QUESTION: WHO WAS THE FIRST?
- Not willing to abuse, but you guys seem to know so much, that I
had to ask this question:
Who was the first strong female character/ super-heroine of comics?
Was Sheena? Who?
- --- In firstname.lastname@example.org, amazona_gloriosa
> Not willing to abuse, but you guys seem to know so much, that IDepends on what you mean by "strong." Sheena first appeared in 1939
> had to ask this question:
> Who was the first strong female character/ super-heroine of comics?
> Was Sheena? Who?
and she would fit my definition of a strong female character, since
the man in her life was in constant need of being rescued, taking
much the same position as Lois Lane to Superman. Invisible Scarlet
O'Neil was probably the first female character to have real powers,
but her newspaper strip stories (which were later reprinted in
comics) didn't fit the super-person mold. Fantomah might qualify, but
she was such a bizarre character that I doubt she had much influence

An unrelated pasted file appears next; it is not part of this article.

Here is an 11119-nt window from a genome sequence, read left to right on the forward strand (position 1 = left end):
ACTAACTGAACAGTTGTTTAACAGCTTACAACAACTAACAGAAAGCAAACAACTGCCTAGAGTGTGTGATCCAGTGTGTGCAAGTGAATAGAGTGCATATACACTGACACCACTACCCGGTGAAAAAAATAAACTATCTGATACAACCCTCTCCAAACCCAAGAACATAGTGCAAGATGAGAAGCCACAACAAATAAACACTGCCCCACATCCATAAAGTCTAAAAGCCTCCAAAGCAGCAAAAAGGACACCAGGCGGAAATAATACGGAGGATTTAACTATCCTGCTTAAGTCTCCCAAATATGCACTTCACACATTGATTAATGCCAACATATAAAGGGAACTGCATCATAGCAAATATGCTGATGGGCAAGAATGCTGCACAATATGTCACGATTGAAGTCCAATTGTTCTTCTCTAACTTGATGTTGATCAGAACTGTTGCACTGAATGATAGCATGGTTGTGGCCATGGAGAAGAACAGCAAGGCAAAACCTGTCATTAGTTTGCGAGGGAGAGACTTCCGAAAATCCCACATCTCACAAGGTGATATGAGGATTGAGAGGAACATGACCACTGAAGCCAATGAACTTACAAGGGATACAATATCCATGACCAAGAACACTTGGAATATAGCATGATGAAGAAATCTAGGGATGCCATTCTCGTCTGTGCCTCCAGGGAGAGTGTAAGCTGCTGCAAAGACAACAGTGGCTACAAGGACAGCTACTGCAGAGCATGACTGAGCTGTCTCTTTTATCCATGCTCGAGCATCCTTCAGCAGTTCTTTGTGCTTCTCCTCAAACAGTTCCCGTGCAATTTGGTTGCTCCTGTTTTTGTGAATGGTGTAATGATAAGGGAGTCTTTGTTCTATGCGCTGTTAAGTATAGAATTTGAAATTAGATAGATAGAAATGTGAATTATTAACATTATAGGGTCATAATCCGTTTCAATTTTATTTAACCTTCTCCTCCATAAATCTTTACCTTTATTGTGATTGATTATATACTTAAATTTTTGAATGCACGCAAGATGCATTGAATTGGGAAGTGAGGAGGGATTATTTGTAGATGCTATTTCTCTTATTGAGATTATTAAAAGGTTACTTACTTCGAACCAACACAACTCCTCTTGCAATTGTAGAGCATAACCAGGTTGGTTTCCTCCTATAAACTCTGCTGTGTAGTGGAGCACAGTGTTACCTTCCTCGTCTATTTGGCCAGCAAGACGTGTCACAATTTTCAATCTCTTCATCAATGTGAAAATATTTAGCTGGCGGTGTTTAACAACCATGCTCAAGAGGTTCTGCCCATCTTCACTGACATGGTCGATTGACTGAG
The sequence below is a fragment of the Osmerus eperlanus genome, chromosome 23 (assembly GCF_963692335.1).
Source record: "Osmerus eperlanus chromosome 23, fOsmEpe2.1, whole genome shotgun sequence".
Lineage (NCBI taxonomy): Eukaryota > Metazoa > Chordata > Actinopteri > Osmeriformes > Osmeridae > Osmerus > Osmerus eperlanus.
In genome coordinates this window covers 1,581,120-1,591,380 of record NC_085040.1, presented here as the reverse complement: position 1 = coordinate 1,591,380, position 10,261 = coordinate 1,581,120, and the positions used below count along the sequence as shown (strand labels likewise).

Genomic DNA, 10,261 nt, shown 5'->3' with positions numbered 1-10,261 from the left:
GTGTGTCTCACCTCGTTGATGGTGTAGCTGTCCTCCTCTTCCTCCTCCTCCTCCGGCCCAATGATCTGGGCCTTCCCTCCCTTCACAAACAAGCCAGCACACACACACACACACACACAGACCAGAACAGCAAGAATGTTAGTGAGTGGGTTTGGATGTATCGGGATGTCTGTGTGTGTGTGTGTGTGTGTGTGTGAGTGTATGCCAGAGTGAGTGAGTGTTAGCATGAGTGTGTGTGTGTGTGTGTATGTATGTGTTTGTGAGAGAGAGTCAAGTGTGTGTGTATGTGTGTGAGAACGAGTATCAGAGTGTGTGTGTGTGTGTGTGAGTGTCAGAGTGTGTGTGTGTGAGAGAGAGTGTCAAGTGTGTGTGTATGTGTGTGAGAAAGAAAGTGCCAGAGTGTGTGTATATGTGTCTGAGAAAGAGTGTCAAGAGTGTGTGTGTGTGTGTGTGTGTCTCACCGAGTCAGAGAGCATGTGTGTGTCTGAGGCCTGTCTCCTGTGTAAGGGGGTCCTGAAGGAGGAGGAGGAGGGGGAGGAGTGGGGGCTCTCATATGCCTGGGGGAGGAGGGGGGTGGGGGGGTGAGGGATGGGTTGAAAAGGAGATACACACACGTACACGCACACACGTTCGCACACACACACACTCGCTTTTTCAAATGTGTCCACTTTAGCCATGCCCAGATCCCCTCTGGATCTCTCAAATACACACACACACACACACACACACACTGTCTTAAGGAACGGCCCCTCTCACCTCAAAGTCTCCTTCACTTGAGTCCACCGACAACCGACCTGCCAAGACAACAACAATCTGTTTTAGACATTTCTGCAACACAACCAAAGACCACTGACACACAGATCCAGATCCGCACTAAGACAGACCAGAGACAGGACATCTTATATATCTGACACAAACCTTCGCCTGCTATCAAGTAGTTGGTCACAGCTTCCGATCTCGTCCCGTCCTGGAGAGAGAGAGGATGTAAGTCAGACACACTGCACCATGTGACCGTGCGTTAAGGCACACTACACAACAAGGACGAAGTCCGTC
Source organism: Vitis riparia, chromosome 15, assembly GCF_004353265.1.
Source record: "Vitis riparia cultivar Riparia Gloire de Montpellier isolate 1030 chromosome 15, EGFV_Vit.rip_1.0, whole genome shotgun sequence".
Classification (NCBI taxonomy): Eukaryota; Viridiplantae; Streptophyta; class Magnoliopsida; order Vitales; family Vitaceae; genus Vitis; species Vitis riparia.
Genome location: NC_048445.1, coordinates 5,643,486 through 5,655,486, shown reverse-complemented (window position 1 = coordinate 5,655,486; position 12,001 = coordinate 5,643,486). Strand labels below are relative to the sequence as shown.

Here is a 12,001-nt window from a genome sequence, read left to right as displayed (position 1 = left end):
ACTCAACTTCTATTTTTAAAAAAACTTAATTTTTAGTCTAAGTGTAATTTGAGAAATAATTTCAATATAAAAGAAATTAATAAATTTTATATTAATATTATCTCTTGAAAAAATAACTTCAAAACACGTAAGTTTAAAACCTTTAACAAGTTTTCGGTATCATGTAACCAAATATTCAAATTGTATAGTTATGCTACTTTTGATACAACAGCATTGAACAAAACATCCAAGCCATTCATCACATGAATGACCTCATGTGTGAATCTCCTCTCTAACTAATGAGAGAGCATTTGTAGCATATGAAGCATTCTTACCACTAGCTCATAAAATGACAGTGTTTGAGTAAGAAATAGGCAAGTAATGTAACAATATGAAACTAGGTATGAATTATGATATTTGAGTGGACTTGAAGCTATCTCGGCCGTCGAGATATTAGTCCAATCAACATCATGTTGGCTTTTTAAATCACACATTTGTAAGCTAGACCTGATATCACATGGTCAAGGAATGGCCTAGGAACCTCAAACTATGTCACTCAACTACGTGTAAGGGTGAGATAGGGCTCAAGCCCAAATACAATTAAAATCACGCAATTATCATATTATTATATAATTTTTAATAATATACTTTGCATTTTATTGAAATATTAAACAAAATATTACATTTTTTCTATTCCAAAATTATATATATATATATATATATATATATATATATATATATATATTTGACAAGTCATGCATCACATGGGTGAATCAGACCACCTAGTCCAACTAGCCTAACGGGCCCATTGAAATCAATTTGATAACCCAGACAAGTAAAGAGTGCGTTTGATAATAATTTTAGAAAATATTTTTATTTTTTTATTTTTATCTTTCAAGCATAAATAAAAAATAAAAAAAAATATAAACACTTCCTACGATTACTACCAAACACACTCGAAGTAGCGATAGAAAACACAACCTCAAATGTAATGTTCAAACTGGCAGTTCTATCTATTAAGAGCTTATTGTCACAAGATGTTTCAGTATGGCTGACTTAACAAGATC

on anything, and I don't think she actually had much of a following,
although she is becoming something of a cult figure now, thanks to
the very peculiar nature of her stories (her head was apparently
removable, for example). The Lady in Red was one of the first
costumed "mystery women," but she wasn't much in terms of power and
probably didn't have much of a following either. DC and Timely were
both late in offering powerful females, and Wonder Woman would be the
best remembered female "superheroine" of the golden age, probably
beating out Mary Marvel by a nose. 1943 seems to be the year when
women really came into their own in comics, but there were a variety
of female characters around well before that. For my money, I say it
was Sheena, since she had a long career and was one of the first
comic book heroines to have her own title and her own television
series; she was simply around earlier than almost any other female
character and she obviously struck a resonate note with readers.
Timely's (Marvel's) great use of female characters came just before
they threw in the towel at the end of the golden age.
My two cents,